IN mid-2016 the River Seine in central Paris burst its banks. It rose to 6.1 metres, briefly closed the Louvre and Musée d’Orsay, disrupted trains and affected businesses and homes. The cause: intense rainfall in much of western Europe, which led to the worst flooding in the city for 34 years. Now the waters are back. By January 29th the river had reached the 5.8 metre-mark, causing similar disorder. Some 1,500 people have been evacuated from their homes. Rats are fleeing sewers. Locals at one vulnerable spot downstream from the city, Ile de Migneaux, told a newswire, L’Agence France-Presse, that they have endured eight swampings in two decades. Are such floods becoming more common, and more disruptive, in Paris?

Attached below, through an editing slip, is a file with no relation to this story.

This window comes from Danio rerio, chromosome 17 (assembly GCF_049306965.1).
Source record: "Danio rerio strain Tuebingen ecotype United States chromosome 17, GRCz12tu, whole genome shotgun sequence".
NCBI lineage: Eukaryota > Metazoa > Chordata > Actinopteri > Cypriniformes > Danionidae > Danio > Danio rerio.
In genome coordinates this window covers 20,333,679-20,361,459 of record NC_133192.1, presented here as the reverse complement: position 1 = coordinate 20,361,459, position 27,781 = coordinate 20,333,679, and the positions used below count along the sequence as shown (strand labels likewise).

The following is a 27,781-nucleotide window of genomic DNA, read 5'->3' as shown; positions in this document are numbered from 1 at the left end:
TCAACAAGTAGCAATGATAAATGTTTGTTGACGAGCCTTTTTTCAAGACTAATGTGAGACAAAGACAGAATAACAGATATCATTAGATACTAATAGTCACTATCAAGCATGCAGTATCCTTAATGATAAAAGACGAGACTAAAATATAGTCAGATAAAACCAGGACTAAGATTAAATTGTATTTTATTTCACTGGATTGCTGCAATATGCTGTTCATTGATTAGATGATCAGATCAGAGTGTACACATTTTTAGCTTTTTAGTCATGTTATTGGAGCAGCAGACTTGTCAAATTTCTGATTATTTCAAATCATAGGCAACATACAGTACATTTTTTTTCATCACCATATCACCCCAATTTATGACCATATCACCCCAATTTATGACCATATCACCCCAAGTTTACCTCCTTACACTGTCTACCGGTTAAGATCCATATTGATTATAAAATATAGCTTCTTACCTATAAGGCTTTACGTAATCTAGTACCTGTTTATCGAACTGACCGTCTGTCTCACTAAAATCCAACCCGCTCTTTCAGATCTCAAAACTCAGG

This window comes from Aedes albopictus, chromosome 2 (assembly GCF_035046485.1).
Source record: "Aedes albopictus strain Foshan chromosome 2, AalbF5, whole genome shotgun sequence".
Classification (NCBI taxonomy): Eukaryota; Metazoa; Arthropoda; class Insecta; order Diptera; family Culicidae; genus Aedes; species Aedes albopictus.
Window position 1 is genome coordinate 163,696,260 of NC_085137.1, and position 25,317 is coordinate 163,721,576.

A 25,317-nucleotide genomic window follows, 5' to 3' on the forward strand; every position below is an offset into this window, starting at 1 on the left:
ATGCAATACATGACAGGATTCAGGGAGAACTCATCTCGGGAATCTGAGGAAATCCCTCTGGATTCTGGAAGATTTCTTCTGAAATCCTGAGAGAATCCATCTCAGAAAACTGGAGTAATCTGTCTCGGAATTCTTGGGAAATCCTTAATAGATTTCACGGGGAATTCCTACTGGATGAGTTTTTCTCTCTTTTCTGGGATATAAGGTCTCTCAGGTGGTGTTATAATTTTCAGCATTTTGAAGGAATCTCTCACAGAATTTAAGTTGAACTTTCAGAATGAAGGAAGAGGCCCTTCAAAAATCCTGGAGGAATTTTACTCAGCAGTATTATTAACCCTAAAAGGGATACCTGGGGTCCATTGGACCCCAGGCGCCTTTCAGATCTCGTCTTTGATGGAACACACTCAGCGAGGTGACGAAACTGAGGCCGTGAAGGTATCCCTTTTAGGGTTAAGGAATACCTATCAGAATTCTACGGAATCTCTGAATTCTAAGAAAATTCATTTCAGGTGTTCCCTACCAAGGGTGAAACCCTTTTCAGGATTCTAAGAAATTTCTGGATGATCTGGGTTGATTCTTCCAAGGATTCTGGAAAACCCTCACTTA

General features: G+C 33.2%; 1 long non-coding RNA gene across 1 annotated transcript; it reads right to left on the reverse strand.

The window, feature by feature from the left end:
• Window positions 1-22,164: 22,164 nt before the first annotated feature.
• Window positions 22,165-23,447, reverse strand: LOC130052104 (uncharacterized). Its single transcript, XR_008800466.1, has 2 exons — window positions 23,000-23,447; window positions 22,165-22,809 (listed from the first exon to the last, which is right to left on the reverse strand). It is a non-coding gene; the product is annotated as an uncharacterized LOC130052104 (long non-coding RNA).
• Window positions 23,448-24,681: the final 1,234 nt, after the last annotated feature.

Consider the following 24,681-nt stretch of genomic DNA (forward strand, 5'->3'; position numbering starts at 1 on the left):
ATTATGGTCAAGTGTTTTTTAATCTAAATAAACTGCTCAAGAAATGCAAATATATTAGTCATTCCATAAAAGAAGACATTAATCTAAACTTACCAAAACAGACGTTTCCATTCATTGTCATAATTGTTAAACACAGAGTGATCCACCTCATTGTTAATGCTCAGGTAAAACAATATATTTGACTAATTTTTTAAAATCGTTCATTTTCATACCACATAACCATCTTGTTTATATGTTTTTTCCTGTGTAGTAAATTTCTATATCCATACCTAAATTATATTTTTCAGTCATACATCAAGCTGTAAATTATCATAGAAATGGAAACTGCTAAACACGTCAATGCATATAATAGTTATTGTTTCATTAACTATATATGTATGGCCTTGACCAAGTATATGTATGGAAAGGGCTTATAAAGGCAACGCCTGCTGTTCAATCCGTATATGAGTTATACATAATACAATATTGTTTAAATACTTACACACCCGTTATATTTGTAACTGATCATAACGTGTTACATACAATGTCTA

No flood in the past century has come close to matching the one of January 1910, when the Seine rose to 8.6 metres, overwhelming sewerage systems and making canals of many streets. It took until March for the waters to recede. (And even that does not match 1658, when the river surpassed 8.9 metres.) By tradition Parisians measure...Continue reading